I wasn't going to bother with a review because well, who needs to review Dracula? But after some other reviews were brought to my attention, I thought...moreI wasn't going to bother with a review because well, who needs to review Dracula? But after some other reviews were brought to my attention, I thought I needed to do it justice and provide a warning to those who might see my five star rating and misunderstand. Dracula is a classic for a reason. It's not supposed to be easy and light reading. If it were, it would not have become a classic. They wouldn't have made countless movies and spinoffs and tv shows and it wouldn't have permeated our culture to the point that someone who's never read the book knows exactly who Dracula is and to some extent what happens in the story or where his origin story comes from. It was written in the 19th century. In England. People spoke differently then and they certainly wrote differently. They wrote in a style lost to most of us today. It's called formality. It's typified by deference and politeness and often not getting quite right to the point. And yes, they did this in letters to friends and in their own journals. If you have a problem reading this slightly antiquated form of English, I would suggest an annotated version. And steering far, far clear of any of the greater works of literature, like Shakespeare or Chaucer, because if you can't get through this, can't figure what a word or sentence might mean from its context, you are SOL with the rest of them. Also, if you're looking for a straightforward love or horror story (ie. if you're only here because of Twilight and think you're going to find sparkly vampires or any of the sort of "Beauty and the Beast" stories they've been churning out and stamping the word "paranormal" on lately) you are in the wrong place, my friend. There's plenty of romance and good winning over evil talk, but it's not at all straight forward. The novel is written in several different voices, in first person, in third person, in letters and in journals. So it is disjointed but that's typical because it helps set the mood. This is a Gothic story (correct me if I'm wrong about the genre at all) and Dracula, in case no one's spoiled it for you, is a monster. Period. It kills things. It eats people. It makes you soulless. And no, that's not "dreamy," it's terrible. It's a scourge. It's evil. There is no love there.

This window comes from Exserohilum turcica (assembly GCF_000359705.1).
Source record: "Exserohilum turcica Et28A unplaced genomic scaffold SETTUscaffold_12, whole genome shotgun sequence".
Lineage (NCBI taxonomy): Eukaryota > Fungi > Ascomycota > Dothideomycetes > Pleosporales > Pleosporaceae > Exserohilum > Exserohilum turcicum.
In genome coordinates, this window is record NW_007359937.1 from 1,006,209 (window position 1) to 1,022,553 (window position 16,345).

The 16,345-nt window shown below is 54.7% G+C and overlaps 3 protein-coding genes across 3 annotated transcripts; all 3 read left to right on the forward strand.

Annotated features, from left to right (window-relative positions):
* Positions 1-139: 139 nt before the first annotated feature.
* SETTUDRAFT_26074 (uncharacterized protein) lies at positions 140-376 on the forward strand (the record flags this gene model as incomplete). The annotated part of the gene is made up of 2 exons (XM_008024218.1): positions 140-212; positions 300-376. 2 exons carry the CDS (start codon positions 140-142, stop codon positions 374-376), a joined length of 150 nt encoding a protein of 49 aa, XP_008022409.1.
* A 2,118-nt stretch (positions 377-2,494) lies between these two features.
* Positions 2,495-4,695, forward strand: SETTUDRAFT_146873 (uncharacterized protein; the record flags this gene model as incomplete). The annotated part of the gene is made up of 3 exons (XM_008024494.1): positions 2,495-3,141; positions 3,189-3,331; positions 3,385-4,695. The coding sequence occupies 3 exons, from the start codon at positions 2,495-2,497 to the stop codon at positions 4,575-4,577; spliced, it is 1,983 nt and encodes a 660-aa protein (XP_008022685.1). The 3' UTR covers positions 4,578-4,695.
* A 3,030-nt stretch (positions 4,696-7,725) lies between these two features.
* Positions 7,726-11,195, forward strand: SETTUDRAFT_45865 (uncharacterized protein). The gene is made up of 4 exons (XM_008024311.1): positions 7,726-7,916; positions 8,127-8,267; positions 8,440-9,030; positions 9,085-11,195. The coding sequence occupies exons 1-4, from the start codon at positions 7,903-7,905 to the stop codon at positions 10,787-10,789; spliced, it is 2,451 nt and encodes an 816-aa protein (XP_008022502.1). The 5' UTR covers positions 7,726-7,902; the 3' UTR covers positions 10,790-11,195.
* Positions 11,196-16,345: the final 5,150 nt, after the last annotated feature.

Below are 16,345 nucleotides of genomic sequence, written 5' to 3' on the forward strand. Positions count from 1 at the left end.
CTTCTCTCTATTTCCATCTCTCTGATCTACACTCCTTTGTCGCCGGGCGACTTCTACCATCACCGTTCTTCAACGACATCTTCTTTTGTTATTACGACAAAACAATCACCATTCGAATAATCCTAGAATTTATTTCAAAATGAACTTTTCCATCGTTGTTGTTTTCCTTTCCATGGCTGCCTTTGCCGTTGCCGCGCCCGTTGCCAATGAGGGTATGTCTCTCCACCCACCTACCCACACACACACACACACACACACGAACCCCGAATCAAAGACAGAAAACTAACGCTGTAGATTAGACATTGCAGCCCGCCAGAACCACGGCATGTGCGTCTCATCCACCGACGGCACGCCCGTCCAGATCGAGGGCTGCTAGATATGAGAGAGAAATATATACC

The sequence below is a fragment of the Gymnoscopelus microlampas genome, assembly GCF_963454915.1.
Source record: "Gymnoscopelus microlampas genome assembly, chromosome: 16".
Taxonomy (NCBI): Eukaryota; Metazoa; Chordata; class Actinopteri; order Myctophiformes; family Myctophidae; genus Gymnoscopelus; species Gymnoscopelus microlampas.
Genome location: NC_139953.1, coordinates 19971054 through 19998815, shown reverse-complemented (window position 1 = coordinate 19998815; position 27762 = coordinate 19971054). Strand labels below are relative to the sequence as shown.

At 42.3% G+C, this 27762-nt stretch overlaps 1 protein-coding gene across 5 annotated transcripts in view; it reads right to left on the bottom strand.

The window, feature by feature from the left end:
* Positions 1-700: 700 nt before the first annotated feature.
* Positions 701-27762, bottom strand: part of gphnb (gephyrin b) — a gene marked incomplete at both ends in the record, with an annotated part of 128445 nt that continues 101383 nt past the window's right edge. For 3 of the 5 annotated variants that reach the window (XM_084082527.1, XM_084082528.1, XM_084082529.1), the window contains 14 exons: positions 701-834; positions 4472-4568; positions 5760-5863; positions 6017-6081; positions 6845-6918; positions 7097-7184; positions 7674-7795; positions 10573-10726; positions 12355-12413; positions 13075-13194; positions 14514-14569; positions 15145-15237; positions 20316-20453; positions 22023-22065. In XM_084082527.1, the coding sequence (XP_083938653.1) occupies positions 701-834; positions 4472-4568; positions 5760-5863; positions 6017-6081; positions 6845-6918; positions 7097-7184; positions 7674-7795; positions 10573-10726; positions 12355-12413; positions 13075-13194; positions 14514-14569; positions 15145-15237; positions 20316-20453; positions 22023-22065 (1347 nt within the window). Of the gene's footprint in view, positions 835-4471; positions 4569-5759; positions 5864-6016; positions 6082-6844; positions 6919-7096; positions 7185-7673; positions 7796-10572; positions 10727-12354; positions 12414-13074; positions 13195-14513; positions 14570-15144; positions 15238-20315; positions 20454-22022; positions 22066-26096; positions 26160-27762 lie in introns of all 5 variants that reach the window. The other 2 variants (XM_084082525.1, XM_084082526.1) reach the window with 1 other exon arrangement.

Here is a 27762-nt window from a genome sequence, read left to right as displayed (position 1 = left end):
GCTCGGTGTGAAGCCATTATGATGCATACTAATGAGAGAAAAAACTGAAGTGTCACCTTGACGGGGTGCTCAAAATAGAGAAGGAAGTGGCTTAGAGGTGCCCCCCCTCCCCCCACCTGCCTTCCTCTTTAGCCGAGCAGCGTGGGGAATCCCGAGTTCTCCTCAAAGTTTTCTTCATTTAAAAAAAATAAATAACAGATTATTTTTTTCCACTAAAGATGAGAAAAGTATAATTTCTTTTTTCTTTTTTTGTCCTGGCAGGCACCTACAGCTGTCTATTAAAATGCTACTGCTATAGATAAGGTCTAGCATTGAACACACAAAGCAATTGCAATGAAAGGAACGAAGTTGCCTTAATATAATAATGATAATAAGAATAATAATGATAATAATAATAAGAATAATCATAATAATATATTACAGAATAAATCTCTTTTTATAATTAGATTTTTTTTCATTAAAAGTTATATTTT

So consider this my warning. You are in for a hard read. It may take you a little longer to get through it. But in the end, it is worth it and if you actually take a moment to, god forbid, think as you're reading it, you might get something out of it, other than just having read a great story.(less)